Will The Lok Sabha Polls Put Election Commission’s Powers On Trial?
From Yogi Adityanath calling the general election a “Ali-Bajrang Bali” contest between Muslims and Hindus to Mayawati’s appeal in Deoband to vote for the BSP-SP-RLD alliance and Azam Khan’s misogynistic ‘khaki underpant’ comment on actor-turned-legislator Jayaprada, campaigning is not only testing the lows political leaders can stoop to but also what the Election Commission of India can do to reign them in.
Last week, the commission told Supreme Court that it can’t do much. It said that its power for acting against violations of the Model Code of Conduct—such as hate speeches on grounds of religion or caste—is restricted to issuing notices and upon consideration of the reply, to issue advisories.
Only in case of repeated violation of the advisories, the Election Commission has the power to file a First Information Report with the police for initiation of criminal proceedings.Election Commission To Supreme Court
But Chief Justice of India Justice Ranjan Gogoi’s warning to summon the Chief Election Commissioner spurred the body into action. Within 12 hours of telling the apex court that it can issue only advisories, the commission banned politicians across party lines from campaigning. The politicians banned from campaigning include sitting Uttar Pradesh Chief Minister Yogi Adityanath, BSP President and former UP CM Mayawati, Samajwadi Party leader Azam Khan and Union Minister Maneka Gandhi.
There might be some negative perception about the commission’s promptness in acting against errant politicians but this is due to the time taken to gather information from the field, former chief election commissioner OP Rawat told BloombergQuint. The commission has taken adequate steps and we will see an impact on the ground, he said.
It will have an impact because politicians have only 14 days to reach out to the electorate and out of 14 days, if you are banned from speaking to the public for 2-3 days, it’s a huge loss to them.OP Rawat, Former Chief Election Commissioner
How Powerful Is The Election Commission?
Article 324 of the Constitution grants the Election Commission powers to conduct elections. Section 123 of the Representation of People’s Act lists the corrupt practices in an election and includes attempts to promote feelings of enmity between any class of citizens on grounds religion, race, caste, community, or language. Section 125 of the same Act mandates a 3 year imprisonment or a fine or both for violation of Section 123.
Senior Advocate Sanjay Hegde, who represented the petitioner before the Supreme Court seeking action against errant politicians, pointed out that the power of the Election Commission in such cases extends beyond just issuing advisories and notices.
Under Article 324, the entire superintendence of free and fair elections is with the Election Commission. The Supreme Court in a judgement in the 1970s had said that apart from the provisions of Representation of People’s Act, there is a vast repository of power with the Election Commission. The EC, in a situation where an action is necessary to ensure free and fair elections, is authorised to act.Sanjay Hegde, Senior Advocate, Supreme Court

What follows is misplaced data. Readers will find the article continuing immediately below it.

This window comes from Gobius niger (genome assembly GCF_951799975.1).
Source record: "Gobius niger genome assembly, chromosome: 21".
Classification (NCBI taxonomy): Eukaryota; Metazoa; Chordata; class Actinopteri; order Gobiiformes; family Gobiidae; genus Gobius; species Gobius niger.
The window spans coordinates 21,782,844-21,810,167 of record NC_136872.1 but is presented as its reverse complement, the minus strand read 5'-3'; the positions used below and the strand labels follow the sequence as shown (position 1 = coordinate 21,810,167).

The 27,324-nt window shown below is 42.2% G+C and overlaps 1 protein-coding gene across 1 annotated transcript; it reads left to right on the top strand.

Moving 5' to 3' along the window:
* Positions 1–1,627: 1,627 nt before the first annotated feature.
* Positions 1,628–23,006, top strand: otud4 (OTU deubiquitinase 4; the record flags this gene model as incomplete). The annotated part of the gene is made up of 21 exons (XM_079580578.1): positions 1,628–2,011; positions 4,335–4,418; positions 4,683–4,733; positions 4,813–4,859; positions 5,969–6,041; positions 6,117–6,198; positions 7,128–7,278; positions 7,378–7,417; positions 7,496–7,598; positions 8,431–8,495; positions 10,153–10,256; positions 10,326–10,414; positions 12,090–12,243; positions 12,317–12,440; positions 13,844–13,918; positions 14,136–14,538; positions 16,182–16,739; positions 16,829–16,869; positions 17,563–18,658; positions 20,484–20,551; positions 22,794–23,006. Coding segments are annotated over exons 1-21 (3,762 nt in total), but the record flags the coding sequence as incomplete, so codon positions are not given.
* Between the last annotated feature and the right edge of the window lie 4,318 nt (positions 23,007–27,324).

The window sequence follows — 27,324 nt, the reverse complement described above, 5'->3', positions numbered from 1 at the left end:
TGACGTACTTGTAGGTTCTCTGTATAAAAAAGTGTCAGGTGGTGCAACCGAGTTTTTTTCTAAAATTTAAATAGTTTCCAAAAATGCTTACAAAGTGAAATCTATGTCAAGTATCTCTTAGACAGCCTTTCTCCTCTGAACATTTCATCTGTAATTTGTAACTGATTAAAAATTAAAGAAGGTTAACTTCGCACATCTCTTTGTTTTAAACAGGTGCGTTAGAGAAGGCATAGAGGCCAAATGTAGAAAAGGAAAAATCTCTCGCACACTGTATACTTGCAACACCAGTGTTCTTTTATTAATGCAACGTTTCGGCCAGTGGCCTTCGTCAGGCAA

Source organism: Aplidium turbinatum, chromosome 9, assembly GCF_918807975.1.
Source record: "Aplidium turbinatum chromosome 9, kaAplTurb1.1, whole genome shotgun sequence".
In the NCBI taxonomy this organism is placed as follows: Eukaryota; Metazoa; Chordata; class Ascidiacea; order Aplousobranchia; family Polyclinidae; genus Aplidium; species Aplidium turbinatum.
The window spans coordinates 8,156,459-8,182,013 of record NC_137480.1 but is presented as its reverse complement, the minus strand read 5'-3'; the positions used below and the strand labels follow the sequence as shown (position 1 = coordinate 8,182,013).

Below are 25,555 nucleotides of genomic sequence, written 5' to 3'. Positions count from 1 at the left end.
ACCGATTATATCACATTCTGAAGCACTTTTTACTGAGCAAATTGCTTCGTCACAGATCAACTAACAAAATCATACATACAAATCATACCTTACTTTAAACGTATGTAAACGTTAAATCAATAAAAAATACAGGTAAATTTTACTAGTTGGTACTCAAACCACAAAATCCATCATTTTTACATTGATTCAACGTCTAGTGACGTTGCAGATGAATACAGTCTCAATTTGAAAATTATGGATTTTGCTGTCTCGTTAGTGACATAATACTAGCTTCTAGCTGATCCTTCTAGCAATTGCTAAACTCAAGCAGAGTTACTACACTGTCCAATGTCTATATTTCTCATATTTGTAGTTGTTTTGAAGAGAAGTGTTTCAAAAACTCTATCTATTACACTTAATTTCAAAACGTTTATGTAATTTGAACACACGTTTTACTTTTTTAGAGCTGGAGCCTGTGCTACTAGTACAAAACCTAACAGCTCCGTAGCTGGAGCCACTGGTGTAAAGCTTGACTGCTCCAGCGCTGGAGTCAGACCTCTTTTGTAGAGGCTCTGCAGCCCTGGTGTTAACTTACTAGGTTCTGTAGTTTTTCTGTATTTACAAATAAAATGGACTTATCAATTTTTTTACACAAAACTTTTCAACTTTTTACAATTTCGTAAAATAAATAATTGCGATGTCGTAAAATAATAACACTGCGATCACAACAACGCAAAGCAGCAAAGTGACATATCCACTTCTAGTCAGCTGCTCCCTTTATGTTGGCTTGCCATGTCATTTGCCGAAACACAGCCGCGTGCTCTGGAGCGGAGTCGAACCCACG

The Supreme Court this week again seems to have accepted the argument, Hegde said.
Traditionally, the Election Commission used to act only when there were allegations of monetary corruption against politicians and action against their speeches was left to the courts through election petitions, senior advocate CU Singh said.
Appeals on the ground of religion is an express violation of Representation of People’s Act of 1951. Most of these acts were challenged through election petitions to challenge the actual election results. The problem with this was that after the election petitions get filed, they take time to get heard in the High Courts. The candidate then goes to the Supreme Court and by the time it’s heard the term is over. Then the case is only heard for disqualifying the person for future.CU Singh, Senior Advocate, Supreme Court
It was a very frustrating process for the people concerned as it wouldn't yield results except years later. And so the current action by the EC is an evolution of its powers, necessitated by the delays caused in courts, Singh explained.
Sheo Narayan Singh, former dean of faculty of law at Delhi University, agreed. While it's true the model code of conduct is a mere agreement between parties on guidelines for elections and doesn't have a statutory backing, the commission still enjoys powers from other laws to act, he said.
The code of conduct are guidelines which parties agree to follow. Over time, some provisions of the Representation of People’s Act have found their way in the model code of conduct such as the ones barring corrupt practices like seeking votes on grounds of religion and thus are liable to be penalised by the commission.Sheo Narayan Singh, Former Dean of Faculty of Law, Delhi University
Two years ago, the Supreme Court had expressly banned communal speeches or speeches seeking votes on ground of religion. And the court has made it clear that such speeches do not enjoy the protection under Right to Freedom of Speech, Singh added.
But despite the ban, there have been politicians who have found ways to circumvent the ban and therefore there is need for even stricter action by the commission, Singh pointed out.
For instance, Bajrang Bali made a strategic comeback in Yogi Adityanath’s visit in Lucknow—not pitted against Ali this time, as Adityanath decided to recite the Hanuman Chalisa at Hanuman Setu temple.